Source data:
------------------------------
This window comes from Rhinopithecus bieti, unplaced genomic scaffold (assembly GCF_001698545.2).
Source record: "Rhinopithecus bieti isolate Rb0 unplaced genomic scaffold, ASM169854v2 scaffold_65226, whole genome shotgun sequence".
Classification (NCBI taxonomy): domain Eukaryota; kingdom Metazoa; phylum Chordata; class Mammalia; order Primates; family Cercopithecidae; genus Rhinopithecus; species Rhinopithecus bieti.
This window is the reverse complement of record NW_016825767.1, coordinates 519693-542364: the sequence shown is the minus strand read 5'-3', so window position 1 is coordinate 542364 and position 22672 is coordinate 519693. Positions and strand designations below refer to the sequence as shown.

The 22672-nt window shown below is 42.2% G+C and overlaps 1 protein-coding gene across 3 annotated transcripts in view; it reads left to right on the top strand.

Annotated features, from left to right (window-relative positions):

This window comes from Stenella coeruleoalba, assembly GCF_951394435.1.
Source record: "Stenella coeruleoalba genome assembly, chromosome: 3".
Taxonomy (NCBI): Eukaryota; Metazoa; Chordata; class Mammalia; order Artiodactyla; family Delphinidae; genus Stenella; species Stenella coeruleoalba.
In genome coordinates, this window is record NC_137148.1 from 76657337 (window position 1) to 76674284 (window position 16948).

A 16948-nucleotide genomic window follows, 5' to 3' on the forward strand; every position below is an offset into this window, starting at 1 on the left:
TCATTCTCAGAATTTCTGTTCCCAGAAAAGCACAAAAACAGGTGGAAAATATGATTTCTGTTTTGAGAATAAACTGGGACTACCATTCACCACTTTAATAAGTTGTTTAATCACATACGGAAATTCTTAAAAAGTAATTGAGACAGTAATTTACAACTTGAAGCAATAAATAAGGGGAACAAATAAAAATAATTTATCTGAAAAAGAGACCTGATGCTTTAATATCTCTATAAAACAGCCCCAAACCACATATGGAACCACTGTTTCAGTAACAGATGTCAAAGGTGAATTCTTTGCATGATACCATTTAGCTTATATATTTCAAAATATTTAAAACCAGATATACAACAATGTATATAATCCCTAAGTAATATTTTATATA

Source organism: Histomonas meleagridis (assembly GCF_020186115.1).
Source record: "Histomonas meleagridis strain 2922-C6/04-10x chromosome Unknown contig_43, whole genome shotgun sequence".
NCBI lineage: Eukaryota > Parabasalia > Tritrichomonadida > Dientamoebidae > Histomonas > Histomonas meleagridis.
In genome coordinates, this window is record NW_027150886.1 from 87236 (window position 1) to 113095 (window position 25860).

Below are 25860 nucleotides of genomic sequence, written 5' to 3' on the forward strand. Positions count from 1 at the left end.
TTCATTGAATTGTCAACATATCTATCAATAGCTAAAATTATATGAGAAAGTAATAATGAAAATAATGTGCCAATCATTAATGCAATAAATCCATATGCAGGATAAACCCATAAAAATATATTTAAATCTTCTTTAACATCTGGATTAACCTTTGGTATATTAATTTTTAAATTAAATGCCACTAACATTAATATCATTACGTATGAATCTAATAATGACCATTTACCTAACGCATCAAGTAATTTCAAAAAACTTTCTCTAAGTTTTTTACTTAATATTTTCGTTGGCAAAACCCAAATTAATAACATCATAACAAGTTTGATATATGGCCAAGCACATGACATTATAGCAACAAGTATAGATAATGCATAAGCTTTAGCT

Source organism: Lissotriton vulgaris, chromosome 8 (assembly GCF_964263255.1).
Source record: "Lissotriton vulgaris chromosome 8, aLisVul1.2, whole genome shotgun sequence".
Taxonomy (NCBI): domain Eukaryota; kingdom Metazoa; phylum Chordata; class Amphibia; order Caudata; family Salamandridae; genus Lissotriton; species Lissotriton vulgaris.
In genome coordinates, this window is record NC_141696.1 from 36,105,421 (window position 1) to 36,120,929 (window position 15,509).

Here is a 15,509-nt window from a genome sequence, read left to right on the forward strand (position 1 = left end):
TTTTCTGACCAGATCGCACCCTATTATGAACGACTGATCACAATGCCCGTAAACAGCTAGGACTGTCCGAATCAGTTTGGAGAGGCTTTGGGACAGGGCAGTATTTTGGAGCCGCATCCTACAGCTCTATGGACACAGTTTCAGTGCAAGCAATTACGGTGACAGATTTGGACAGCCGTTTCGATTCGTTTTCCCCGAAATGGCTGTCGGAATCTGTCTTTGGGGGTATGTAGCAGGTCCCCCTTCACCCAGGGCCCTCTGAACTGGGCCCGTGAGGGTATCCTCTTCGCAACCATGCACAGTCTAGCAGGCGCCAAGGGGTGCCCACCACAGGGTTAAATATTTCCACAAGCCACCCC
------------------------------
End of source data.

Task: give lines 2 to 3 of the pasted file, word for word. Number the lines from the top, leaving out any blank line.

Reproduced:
Source record: "Rhinopithecus bieti isolate Rb0 unplaced genomic scaffold, ASM169854v2 scaffold_65226, whole genome shotgun sequence".
Classification (NCBI taxonomy): domain Eukaryota; kingdom Metazoa; phylum Chordata; class Mammalia; order Primates; family Cercopithecidae; genus Rhinopithecus; species Rhinopithecus bieti.